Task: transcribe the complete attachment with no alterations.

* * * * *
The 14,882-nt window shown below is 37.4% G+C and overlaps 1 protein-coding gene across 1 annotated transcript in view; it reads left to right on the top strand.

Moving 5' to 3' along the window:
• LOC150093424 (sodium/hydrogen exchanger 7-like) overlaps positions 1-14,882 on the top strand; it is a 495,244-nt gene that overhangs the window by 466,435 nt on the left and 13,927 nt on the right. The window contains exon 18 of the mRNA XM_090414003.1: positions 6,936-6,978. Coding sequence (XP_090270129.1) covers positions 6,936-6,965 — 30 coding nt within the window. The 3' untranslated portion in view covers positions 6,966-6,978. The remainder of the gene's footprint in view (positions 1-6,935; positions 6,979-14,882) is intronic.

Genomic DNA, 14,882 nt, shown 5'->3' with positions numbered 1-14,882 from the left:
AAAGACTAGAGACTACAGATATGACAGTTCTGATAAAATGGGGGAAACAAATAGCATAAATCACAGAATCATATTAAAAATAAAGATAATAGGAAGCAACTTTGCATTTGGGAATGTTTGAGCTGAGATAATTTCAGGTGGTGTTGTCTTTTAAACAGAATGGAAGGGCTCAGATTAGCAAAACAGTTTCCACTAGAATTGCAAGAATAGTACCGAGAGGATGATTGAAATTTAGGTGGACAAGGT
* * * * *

The 14,882-nt window shown below is 37.4% G+C and overlaps 1 protein-coding gene across 1 annotated transcript in view; it reads left to right on the top strand.

Moving 5' to 3' along the window:
• LOC150093424 (sodium/hydrogen exchanger 7-like) overlaps positions 1-14,882 on the top strand; it is a 495,244-nt gene that overhangs the window by 466,435 nt on the left and 13,927 nt on the right. The window contains exon 18 of the mRNA XM_090414003.1: positions 6,936-6,978. Coding sequence (XP_090270129.1) covers positions 6,936-6,965 — 30 coding nt within the window. The 3' untranslated portion in view covers positions 6,966-6,978. The remainder of the gene's footprint in view (positions 1-6,935; positions 6,979-14,882) is intronic.

Genomic DNA, 14,882 nt, shown 5'->3' with positions numbered 1-14,882 from the left:
AAAGACTAGAGACTACAGATATGACAGTTCTGATAAAATGGGGGAAACAAATAGCATAAATCACAGAATCATATTAAAAATAAAGATAATAGGAAGCAACTTTGCATTTGGGAATGTTTGAGCTGAGATAATTTCAGGTGGTGTTGTCTTTTAAACAGAATGGAAGGGCTCAGATTAGCAAAACAGTTTCCACTAGAATTGCAAGAATAGTACCGAGAGGATGATTGAAATTTAGGTGGACAAGGT